Five Times Star Wars Had Fire In Space

It’s time for the internet to admit the truth: there has always been fire in space when it comes to Star Wars. Lucasfilm’s latest Star Wars Disney+ TV show, The Acolyte, has sparked heated debate over a single scene in which Amandla Stenberg’s Mae deals with a fire in space. Mae is a Meknek by trade, working with a delightful droid named Pip, and she knows exactly how to deal with the situation.

Should it be a problem at all? Fire cannot actually burn in space because it requires oxygen. Furthermore, without the constraints of gravity, flames should behave in unusual and quite beautiful ways. The Acolyte ignores everything, and viewers mock the scene. But, in reality, it’s a good Star Wars tradition.

George Lucas, after all, never considered Star Wars to be science fiction; he claimed it was science fantasy, which explains why there are sounds in space. In fact, it’s why George Lucas named Jedi weapons lightsabers rather than laser-swords; as his friend Alan Dean Foster explained, Lucas was concerned that using a scientifically accurate name would lead to people attempting to figure out how they worked rather than simply suspending disbelief and enjoying the show. In that light, here are five notable instances in which fire was seen in space on Star Wars.\

The Attack on the First Death Star

It’s easy to overlook the fact that the Death Star battle defies all of the laws of physics simply because there are flames in space. The script is quite blatant, describing the effect of Rebel shots destroying gun positions and radars:

Both TIE Fighters and X-wings explode in fireballs, an effect Lucas imitated from World War II films and dogfights, regardless of whether the explosions were scientifically accurate. At one point, Luke’s ship is literally on fire, and he sends R2-D2 to extinguish it. The Acolyte even makes an implicit reference to this, revealing that Mae is performing Astromech duties when she spacewalks to deal with the fire.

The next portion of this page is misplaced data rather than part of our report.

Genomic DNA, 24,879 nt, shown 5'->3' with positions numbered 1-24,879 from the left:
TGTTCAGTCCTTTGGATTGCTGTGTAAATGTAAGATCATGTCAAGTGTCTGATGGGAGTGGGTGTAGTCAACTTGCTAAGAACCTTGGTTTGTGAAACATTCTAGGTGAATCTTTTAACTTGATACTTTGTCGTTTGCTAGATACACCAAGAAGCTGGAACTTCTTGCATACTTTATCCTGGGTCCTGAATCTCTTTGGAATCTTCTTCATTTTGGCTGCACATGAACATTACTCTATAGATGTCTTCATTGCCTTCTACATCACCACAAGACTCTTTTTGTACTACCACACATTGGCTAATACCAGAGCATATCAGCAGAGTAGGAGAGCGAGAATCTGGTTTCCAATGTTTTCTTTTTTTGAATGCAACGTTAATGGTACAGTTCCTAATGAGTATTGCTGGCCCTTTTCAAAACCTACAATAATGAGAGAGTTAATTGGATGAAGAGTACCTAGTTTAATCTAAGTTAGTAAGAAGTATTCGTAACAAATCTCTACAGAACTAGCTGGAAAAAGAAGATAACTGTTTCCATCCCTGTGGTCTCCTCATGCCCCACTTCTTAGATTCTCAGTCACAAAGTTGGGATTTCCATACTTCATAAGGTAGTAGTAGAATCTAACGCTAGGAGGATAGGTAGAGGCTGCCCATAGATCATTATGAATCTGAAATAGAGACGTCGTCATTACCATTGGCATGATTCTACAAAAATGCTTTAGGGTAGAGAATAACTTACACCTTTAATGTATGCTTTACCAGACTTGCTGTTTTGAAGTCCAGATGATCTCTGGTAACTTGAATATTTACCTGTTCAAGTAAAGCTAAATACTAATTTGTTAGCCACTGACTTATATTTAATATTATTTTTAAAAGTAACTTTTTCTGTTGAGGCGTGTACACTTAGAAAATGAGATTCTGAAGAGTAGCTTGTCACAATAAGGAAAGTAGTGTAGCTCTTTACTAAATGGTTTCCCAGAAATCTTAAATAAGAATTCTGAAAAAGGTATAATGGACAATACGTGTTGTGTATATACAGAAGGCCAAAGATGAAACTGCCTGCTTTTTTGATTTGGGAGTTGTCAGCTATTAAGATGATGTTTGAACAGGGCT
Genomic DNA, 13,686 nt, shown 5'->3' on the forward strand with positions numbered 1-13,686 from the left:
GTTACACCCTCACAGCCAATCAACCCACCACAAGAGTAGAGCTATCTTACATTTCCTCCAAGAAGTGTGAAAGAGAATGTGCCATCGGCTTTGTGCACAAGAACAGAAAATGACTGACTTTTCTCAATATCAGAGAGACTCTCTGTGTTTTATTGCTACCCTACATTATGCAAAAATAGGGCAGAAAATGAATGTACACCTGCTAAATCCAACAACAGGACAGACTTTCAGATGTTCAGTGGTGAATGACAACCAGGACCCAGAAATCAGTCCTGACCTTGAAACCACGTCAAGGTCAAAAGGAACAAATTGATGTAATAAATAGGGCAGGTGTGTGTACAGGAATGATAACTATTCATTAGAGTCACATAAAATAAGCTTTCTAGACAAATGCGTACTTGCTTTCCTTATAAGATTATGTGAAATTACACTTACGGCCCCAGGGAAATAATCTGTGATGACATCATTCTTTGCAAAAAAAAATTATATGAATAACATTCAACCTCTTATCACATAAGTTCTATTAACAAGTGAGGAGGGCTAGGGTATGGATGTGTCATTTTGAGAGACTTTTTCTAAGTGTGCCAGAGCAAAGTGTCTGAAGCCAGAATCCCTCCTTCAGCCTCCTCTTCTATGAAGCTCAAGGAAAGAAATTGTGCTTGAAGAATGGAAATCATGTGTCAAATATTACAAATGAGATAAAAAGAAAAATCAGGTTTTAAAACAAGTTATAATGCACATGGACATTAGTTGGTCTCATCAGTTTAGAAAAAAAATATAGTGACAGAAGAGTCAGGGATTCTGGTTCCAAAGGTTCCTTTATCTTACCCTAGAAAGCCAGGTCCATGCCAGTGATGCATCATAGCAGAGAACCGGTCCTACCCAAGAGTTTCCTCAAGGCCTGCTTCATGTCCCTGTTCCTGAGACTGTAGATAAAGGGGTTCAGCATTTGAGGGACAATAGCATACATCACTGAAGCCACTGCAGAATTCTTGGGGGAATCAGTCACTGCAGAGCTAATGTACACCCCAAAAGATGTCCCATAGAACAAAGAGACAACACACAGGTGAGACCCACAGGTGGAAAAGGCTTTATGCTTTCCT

The Crash of the Executor

The Second Death Star is also destroyed in a fiery explosion, but the most visible flames in space can be seen when the Executor is heavily bombarded. Darth Vader’s Super Star Destroyer is the most powerful ship in the Imperial fleet, but the Rebel Alliance decides to use it against the Death Star. They manage to destroy the bridge, and the Super Star Destroyer crashes onto the Death Star’s surface, causing massive damage.

Return of the Jedi’s flames lapping across the Executor’s surface aren’t exactly subtle. To make matters worse, when the bridge is destroyed, the explosion shows no sign of vacuum effect. Again, Lucas was not concerned with real-life physics; the “Rule of Cool” came first, and he only wanted everything to look spectacular.

The Destruction Of The Droid Command Centre

By the time of the Star Wars prequel trilogy, Lucas had also abandoned science. Star Wars: Episode I – The Phantom Menace begins with a scene that deliberately parallels the destruction of the first Death Star, with the Trade Federation droid command ship exploding and Anakin Skywalker flying away triumphantly. This explosion takes a little longer, and on several occasions, spouts of flame are exposed to the vacuum of space… and are completely unaffected by it.

Again, this is science fiction, not science fantasy. George Lucas used that as an excuse to do whatever he wanted as long as it looked cool. That wasn’t a mistake in 1999, and it isn’t one now.

The Battle of Coruscant

The Battle of Coruscant is widely regarded as one of the greatest moments in Star Wars history. The third prequel film begins spectacularly, with Anakin and Obi-Wan flying into a maelstrom on a desperate mission to rescue Chancellor Palpatine. It also completely disregards the laws of physics; there are numerous fireballs, and flames can be seen licking the hulls of capital ships as they burn. Furthermore, the entire event is clearly taking place outside Coruscant’s atmosphere, so there’s really no excuse for this… except the “Rule of Cool.”

Every single Starfighter and Capital Ship Explodes

In Star Wars, fire in space can be found everywhere. Every explosion behaves as if it were in an atmosphere rather than a vacuum. Flames can be seen flickering across the surfaces of doomed starfighters and capital ships in films ranging from Rogue One: A Star Wars Story to Star Wars: The Clone Wars. Furthermore, Star Wars is not alone in this regard; almost all science-fiction films and television shows follow George Lucas’ lead, ignoring physical laws in favor of the “Rule of Cool.”

This is not a problem. Filmmakers like George Lucas expect their audiences to be able to suspend disbelief and simply enjoy the spectacle. The real question, then, is why those viewers who are critical of The Acolyte are suddenly unable to suspend their disbelief in this particular case. The most likely explanation is that the problem was not broadcast in good faith; that they did not want to suspend their disbelief, but rather had preconceived notions about the latest Star Wars TV show and wanted to find it lacking. It’s ironic that there is a serious point to this debate.

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